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Personal Finance- Book Reviews!

Discussion in 'Education & Personal Growth' started by nuss, Apr 16, 2020.

  1. nuss

    nuss Finest Post Winner

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    This is probably not a timely topic when the economy is doing worse than ever and our 401k have taken a big hit. However, before the shelter in place orders in my city I borrowed three books from the library and still have these since everything is closed.

    I had been wanting to read personal finance books for a while but never got a chance. So it was an opportunity for me to read and see if I can learn something new. I have been following a few personal finance blogs: Mr.MoneyMustache, Making sense of cents, and budgets are sexy etc. but hadn’t read a book yet.

    Disclaimer: I do not use budget. I tried a couple of times but I found that I am more of a conscious shopper instead of someone who can stick to a budget.

    So the books I read:
    1. Nine steps to financial freedom by Suze Orman.
    I liked this book quite a bit. It aligns with my philosophy of not just earning money but creating and sharing wealth. It is a great beginner book (Personal finance 101) and walks through different investment portfolio etc. It also helped us actually take time and write a will. If you are a personal finance novice, I would recommend this book.


    2. The soul of money: Reclaiming the wealth of our inner resources. By Lynne Twist.
    This is not really a personal finance book per se but I enjoyed reading it nevertheless. There were parts that I didn’t care much but generally the book does a good job in examining our attitude towards money. Giving is a powerful feeling and Lynne brings this message home. The book offers an insight into our values and shows how the feeling of scarcity can be replaced by sufficiency.
    This is book more about the dharma of money.

    3. Your Money Life: Your 40s. By Peter Dunn. Both my spouse and I turned 40 last year so it seemed an appropriate book for us in early 40s.
    This was by far the least useful book for me. It is well suited for people who are not well organized and have a lot of debt. Half of the book is about debt management and other half actually talks about the finance management.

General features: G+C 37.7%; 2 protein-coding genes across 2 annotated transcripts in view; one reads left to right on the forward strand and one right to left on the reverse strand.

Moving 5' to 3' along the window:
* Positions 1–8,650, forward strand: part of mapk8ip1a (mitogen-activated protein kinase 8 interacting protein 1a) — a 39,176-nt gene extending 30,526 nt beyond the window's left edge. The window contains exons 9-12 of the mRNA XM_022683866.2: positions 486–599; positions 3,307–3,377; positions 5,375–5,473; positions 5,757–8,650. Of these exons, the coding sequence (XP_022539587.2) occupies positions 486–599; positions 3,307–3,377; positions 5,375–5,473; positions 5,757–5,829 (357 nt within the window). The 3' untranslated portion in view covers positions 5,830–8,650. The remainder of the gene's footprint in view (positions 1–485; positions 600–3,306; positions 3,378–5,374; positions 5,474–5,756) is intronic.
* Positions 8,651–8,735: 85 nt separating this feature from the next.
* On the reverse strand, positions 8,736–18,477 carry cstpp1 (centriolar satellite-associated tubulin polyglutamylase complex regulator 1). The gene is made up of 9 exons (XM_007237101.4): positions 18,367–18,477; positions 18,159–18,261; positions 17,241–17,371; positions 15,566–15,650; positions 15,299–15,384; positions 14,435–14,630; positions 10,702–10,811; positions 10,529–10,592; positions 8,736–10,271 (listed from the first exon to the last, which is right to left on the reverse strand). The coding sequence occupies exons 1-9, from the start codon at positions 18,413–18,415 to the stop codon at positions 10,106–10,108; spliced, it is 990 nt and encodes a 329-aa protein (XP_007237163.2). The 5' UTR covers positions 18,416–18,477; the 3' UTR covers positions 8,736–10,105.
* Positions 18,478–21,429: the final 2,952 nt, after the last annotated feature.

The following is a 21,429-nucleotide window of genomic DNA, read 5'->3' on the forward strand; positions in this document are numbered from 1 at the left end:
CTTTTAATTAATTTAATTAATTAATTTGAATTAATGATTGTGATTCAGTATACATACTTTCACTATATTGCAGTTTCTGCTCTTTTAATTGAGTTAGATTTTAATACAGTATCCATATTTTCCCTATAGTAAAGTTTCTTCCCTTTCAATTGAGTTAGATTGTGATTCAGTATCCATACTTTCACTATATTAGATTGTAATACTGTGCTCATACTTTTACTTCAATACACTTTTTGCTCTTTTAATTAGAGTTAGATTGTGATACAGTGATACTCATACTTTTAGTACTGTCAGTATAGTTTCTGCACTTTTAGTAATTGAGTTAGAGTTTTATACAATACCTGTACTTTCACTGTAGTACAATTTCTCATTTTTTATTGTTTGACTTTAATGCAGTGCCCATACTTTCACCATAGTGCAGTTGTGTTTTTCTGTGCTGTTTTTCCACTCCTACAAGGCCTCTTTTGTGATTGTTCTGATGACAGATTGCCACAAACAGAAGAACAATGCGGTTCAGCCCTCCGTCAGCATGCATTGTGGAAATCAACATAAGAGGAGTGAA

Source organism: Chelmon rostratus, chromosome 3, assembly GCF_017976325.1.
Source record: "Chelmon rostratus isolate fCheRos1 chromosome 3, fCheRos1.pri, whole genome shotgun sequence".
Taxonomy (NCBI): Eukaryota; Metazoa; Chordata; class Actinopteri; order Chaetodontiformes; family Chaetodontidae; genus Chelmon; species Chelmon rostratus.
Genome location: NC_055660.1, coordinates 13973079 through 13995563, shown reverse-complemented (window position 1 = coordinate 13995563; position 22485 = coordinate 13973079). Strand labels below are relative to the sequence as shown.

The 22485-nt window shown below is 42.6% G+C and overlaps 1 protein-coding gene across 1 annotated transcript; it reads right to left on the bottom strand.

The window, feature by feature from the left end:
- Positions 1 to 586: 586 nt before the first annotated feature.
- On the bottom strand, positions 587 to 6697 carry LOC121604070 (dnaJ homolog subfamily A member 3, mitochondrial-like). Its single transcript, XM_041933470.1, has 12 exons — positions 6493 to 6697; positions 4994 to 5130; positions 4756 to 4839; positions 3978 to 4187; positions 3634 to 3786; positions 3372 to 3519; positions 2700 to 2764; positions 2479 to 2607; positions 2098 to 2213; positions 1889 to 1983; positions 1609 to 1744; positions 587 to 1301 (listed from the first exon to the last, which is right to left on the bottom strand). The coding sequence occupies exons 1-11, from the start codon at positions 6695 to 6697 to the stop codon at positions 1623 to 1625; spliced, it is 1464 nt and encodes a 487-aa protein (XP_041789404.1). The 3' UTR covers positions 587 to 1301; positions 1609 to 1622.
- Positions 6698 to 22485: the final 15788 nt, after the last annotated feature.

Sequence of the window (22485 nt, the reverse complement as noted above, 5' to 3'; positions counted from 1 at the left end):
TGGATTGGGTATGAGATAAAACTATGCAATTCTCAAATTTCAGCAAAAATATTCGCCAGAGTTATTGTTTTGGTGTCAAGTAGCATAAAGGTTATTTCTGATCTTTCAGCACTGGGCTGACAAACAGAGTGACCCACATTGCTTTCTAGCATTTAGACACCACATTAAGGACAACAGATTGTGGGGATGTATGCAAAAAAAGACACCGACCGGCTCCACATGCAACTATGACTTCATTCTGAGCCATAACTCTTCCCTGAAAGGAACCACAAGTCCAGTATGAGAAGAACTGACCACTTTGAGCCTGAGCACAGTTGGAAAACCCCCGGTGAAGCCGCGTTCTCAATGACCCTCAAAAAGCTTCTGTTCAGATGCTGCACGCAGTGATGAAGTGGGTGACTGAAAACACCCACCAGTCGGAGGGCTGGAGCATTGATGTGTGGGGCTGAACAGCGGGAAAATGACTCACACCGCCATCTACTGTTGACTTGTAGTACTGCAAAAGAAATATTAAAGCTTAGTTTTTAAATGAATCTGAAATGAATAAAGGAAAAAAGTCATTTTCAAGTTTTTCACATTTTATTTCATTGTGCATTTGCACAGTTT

It would have been a good book when I first moved to the USA and started managing my own finances. I can see that there are some useful tips and budget tables with suggested percentages in each category.
    All in all, it was refreshing to read the different book on a subject different from my usual reading.
    It was also nice to know that we are doing well financially. I will talk about my own financial journey in another post.

     
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  2. Thyagarajan

    Thyagarajan IL Hall of Fame

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    There were so many black days a nd period in the past decades, but when economy resilient as always pick up in a big way and core sector and fmcg would go up by leaps and bounds. In any case one saved through stocks via 401k or direct with stock exchange for a long term. So that way, the loss calculated on prevailing prices are just notional. Stay afloat and wait for economy to kick start. There is going to be a boom. I see good volumes daily and people are picking value stocks and blue chips dirt cheap.
    The books you had picked up seemed to be good reads. Certainly these studies would stand in good stead in the long run. Berkshire man is great help. Following his principle or just invest in the stock he had chosen people minted money.
    Wish you all the best.

    Thanks and Regards.
     
    Last edited: Apr 16, 2020
    nuss likes this.
  3. Viswamitra

    Viswamitra IL Hall of Fame

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    @nuss,

    Disclaimer: This is not investment advice